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Pubbelly made Sunset Harbour a dining destination. Here’s why it couldn’t stay open

Chef José Mendín, who opened Pubbelly in 2011 and became a five-time James Beard award semifinalist there, has closed the restaurant in 2019.
Chef José Mendín, who opened Pubbelly in 2011 and became a five-time James Beard award semifinalist there, has closed the restaurant in 2019.

The buzzy little gastropub Pubbelly, which helped turn a quiet, residential corner of Miami Beach into a vibrant South Florida hotspot, has gone dark.

Chef-owner José Mendín said his Pubbelly Global restaurant group has decided to close its original namesake restaurant, where Mendín was named a five-time James Beard award semifinalist.

The reason? One need only look at their bright and busy restaurant two doors down, Pubbelly Sushi, which has spun off into an international brand with six locations and many more planned.

“Once we started to grow, I couldn’t be there to cook every day,” Mendín said during a telephone call from Paris, where he has recently consulted on a new restaurant.


Pubbelly started in 2011 as part of a diverse three-restaurant portfolio — Barceloneta, Pubbelly and Pubbelly Sushi — designed to bring a wide variety of diners to a stagnant Sunset Harbour.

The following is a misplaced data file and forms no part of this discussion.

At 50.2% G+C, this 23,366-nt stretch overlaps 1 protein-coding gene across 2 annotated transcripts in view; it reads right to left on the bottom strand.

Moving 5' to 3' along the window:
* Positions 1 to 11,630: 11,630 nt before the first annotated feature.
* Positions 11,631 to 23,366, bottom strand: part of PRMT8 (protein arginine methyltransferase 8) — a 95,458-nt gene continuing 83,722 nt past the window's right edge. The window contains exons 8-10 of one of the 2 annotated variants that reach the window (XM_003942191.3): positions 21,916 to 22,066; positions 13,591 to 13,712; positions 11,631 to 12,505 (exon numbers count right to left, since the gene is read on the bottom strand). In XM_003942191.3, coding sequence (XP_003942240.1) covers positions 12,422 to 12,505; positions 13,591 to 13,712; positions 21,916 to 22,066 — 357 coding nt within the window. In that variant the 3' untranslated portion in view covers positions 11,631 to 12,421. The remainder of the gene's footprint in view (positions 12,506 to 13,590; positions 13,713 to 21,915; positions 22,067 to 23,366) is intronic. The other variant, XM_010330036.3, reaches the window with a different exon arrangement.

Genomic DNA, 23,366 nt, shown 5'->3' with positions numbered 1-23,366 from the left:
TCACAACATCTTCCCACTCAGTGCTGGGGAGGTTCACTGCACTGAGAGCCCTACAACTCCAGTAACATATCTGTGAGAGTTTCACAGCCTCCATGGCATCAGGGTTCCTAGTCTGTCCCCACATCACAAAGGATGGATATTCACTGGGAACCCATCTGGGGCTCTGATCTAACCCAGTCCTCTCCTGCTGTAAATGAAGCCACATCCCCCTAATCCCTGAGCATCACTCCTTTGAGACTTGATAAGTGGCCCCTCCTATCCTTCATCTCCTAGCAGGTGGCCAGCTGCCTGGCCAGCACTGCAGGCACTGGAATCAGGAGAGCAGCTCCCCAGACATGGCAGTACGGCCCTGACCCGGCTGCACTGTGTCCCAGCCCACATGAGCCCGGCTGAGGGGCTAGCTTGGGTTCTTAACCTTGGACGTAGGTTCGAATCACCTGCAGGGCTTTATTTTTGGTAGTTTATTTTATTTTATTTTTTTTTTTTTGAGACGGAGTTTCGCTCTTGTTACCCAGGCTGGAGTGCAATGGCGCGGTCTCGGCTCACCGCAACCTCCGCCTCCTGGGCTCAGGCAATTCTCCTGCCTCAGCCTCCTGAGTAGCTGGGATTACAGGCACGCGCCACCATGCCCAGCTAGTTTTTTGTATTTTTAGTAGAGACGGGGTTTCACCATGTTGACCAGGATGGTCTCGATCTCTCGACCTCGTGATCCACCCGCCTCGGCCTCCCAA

The original Pubbelly was Mendín’s first love and his playground, a restaurant bending genres and expectations. He combined several trends — small-plate shareable tapas, a pork-everything gastropub, pan-Asian flavors, craft beer — into a single location.

Think octopus a la plancha with yuzu, chorizo-stuffed dates, a McBelly pork belly slider in a bao bun, duck and pumpkin ravioli, and succulent sweet breads. It allowed Mendín, who opened Nobu in Miami and London, to experiment with all his interests.

For five straight years, from 2012 to 2016, the James Beard Foundation named him a semifinalist for its highest award, Best Chef: South.

“That was definitely my baby, my home where I cooked every day,” Mendín said.

As Mendín’s reputation grew, his restaurant group embraced expansion (notably the name changed from Pubbelly Boys to Pubbelly Global). And when they looked at a restaurant they could duplicate, Pubbelly Sushi, which incorporated some of Mendín’s unexpected flavor pairings in familiar rolls, was the likelier choice.

“It was easier to explain than an Asian gastropub,” he said.

The restaurant group opened three more Pubbelly Sushi locations in South Florida, one in Mexico City and another in the Dominican Republic.

Separately, Mendín moved on to other projects. He opened Habitat in a nearby hotel and La Placita, his love letter to his native Puerto Rico with Spanish television star Julian Gíl.

Mendín spent less time creating in Pubbelly’s kitchen — and it showed.

“Pubbelly started losing some of its charm,” he said.

Meanwhile, Sunset Harbour became one of the hottest corners in Miami Beach. Pubbelly opened the door for other excellent restaurants such as Naiyara, Sushi Garage, Stiltsville and Panther Coffee.

It become a lifestyle center, with a new Publix, Fresh Market and several gyms, from boxing to yoga studios.

So when Pubbelly was forced to close for several weeks in late summer to bring a grease trap up to code, Mendín said he decided not to reopen. He still holds the lease and may reopen it with a new concept.

The inspiration behind Pubbelly won’t disappear completely.

Mendín said he will bring some of the Pubbelly’s greatest hits to Pubbelly Sushi, including the steamed pork buns, chorizo-stuffed dates, fried rice and dumplings — proving that with pork, all things are possible.